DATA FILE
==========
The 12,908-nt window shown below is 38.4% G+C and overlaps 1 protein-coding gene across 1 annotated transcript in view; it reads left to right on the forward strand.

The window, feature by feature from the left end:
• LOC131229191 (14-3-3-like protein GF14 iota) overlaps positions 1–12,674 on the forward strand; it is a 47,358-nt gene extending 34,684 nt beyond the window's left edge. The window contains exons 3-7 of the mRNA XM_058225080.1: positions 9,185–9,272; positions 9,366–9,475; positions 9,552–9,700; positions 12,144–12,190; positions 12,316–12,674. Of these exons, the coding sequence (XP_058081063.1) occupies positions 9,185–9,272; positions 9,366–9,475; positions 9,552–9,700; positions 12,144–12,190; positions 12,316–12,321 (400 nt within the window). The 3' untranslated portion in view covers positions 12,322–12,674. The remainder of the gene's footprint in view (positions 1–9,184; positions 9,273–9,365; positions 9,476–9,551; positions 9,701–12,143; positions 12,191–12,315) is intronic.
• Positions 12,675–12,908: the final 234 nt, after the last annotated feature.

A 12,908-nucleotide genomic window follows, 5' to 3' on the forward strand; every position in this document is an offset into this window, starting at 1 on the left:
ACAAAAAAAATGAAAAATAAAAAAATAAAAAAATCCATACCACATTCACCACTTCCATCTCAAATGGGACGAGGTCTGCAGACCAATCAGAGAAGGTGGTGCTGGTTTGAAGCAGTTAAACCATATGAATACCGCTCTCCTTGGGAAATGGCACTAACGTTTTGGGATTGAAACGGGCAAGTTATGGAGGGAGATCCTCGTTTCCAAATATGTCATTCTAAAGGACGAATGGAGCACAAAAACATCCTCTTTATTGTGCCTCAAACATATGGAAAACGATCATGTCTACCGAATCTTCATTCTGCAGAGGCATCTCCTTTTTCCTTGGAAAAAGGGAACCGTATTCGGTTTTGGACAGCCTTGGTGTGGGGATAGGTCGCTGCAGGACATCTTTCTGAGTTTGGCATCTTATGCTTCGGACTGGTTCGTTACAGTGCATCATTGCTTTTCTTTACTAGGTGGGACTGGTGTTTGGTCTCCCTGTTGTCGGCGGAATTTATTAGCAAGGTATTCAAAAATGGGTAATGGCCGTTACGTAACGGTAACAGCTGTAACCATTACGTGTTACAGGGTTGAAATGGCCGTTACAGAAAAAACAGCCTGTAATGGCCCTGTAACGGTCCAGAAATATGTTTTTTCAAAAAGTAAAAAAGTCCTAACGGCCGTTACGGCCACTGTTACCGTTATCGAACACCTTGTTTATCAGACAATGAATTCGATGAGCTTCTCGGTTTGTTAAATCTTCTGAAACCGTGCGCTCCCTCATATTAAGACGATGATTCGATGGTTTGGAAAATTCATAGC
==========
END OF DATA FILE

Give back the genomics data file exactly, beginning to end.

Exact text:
The 12,908-nt window shown below is 38.4% G+C and overlaps 1 protein-coding gene across 1 annotated transcript in view; it reads left to right on the forward strand.

The window, feature by feature from the left end:
• LOC131229191 (14-3-3-like protein GF14 iota) overlaps positions 1–12,674 on the forward strand; it is a 47,358-nt gene extending 34,684 nt beyond the window's left edge. The window contains exons 3-7 of the mRNA XM_058225080.1: positions 9,185–9,272; positions 9,366–9,475; positions 9,552–9,700; positions 12,144–12,190; positions 12,316–12,674. Of these exons, the coding sequence (XP_058081063.1) occupies positions 9,185–9,272; positions 9,366–9,475; positions 9,552–9,700; positions 12,144–12,190; positions 12,316–12,321 (400 nt within the window). The 3' untranslated portion in view covers positions 12,322–12,674. The remainder of the gene's footprint in view (positions 1–9,184; positions 9,273–9,365; positions 9,476–9,551; positions 9,701–12,143; positions 12,191–12,315) is intronic.
• Positions 12,675–12,908: the final 234 nt, after the last annotated feature.

A 12,908-nucleotide genomic window follows, 5' to 3' on the forward strand; every position in this document is an offset into this window, starting at 1 on the left:
ACAAAAAAAATGAAAAATAAAAAAATAAAAAAATCCATACCACATTCACCACTTCCATCTCAAATGGGACGAGGTCTGCAGACCAATCAGAGAAGGTGGTGCTGGTTTGAAGCAGTTAAACCATATGAATACCGCTCTCCTTGGGAAATGGCACTAACGTTTTGGGATTGAAACGGGCAAGTTATGGAGGGAGATCCTCGTTTCCAAATATGTCATTCTAAAGGACGAATGGAGCACAAAAACATCCTCTTTATTGTGCCTCAAACATATGGAAAACGATCATGTCTACCGAATCTTCATTCTGCAGAGGCATCTCCTTTTTCCTTGGAAAAAGGGAACCGTATTCGGTTTTGGACAGCCTTGGTGTGGGGATAGGTCGCTGCAGGACATCTTTCTGAGTTTGGCATCTTATGCTTCGGACTGGTTCGTTACAGTGCATCATTGCTTTTCTTTACTAGGTGGGACTGGTGTTTGGTCTCCCTGTTGTCGGCGGAATTTATTAGCAAGGTATTCAAAAATGGGTAATGGCCGTTACGTAACGGTAACAGCTGTAACCATTACGTGTTACAGGGTTGAAATGGCCGTTACAGAAAAAACAGCCTGTAATGGCCCTGTAACGGTCCAGAAATATGTTTTTTCAAAAAGTAAAAAAGTCCTAACGGCCGTTACGGCCACTGTTACCGTTATCGAACACCTTGTTTATCAGACAATGAATTCGATGAGCTTCTCGGTTTGTTAAATCTTCTGAAACCGTGCGCTCCCTCATATTAAGACGATGATTCGATGGTTTGGAAAATTCATAGC